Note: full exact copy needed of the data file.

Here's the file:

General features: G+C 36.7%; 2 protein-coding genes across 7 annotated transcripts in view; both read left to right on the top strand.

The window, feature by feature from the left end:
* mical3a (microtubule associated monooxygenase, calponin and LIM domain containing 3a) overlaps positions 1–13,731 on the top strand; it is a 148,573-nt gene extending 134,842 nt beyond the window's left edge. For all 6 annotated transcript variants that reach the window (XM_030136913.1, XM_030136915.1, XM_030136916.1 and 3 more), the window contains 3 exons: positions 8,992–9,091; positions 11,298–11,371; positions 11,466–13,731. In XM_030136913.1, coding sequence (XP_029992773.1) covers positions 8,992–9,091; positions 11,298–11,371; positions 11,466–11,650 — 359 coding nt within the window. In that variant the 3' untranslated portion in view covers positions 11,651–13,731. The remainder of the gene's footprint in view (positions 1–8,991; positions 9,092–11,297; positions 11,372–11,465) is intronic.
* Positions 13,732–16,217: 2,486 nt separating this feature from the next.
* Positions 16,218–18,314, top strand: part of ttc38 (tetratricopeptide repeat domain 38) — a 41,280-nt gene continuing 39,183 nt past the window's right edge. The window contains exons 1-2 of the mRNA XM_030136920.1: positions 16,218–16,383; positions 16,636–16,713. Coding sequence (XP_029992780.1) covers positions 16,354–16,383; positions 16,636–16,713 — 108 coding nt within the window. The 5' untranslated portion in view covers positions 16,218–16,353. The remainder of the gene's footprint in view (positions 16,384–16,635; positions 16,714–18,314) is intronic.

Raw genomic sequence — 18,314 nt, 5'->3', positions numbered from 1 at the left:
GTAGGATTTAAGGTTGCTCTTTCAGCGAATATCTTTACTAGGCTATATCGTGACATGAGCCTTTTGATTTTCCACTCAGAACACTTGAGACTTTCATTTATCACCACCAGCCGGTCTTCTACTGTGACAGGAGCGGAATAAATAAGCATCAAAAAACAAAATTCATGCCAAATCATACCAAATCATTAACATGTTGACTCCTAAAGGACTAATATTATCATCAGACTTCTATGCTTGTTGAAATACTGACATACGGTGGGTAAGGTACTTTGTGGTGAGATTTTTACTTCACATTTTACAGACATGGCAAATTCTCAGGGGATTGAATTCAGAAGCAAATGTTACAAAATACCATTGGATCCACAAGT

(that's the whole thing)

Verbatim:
General features: G+C 36.7%; 2 protein-coding genes across 7 annotated transcripts in view; both read left to right on the top strand.

The window, feature by feature from the left end:
* mical3a (microtubule associated monooxygenase, calponin and LIM domain containing 3a) overlaps positions 1–13,731 on the top strand; it is a 148,573-nt gene extending 134,842 nt beyond the window's left edge. For all 6 annotated transcript variants that reach the window (XM_030136913.1, XM_030136915.1, XM_030136916.1 and 3 more), the window contains 3 exons: positions 8,992–9,091; positions 11,298–11,371; positions 11,466–13,731. In XM_030136913.1, coding sequence (XP_029992773.1) covers positions 8,992–9,091; positions 11,298–11,371; positions 11,466–11,650 — 359 coding nt within the window. In that variant the 3' untranslated portion in view covers positions 11,651–13,731. The remainder of the gene's footprint in view (positions 1–8,991; positions 9,092–11,297; positions 11,372–11,465) is intronic.
* Positions 13,732–16,217: 2,486 nt separating this feature from the next.
* Positions 16,218–18,314, top strand: part of ttc38 (tetratricopeptide repeat domain 38) — a 41,280-nt gene continuing 39,183 nt past the window's right edge. The window contains exons 1-2 of the mRNA XM_030136920.1: positions 16,218–16,383; positions 16,636–16,713. Coding sequence (XP_029992780.1) covers positions 16,354–16,383; positions 16,636–16,713 — 108 coding nt within the window. The 5' untranslated portion in view covers positions 16,218–16,353. The remainder of the gene's footprint in view (positions 16,384–16,635; positions 16,714–18,314) is intronic.

Raw genomic sequence — 18,314 nt, 5'->3', positions numbered from 1 at the left:
GTAGGATTTAAGGTTGCTCTTTCAGCGAATATCTTTACTAGGCTATATCGTGACATGAGCCTTTTGATTTTCCACTCAGAACACTTGAGACTTTCATTTATCACCACCAGCCGGTCTTCTACTGTGACAGGAGCGGAATAAATAAGCATCAAAAAACAAAATTCATGCCAAATCATACCAAATCATTAACATGTTGACTCCTAAAGGACTAATATTATCATCAGACTTCTATGCTTGTTGAAATACTGACATACGGTGGGTAAGGTACTTTGTGGTGAGATTTTTACTTCACATTTTACAGACATGGCAAATTCTCAGGGGATTGAATTCAGAAGCAAATGTTACAAAATACCATTGGATCCACAAGT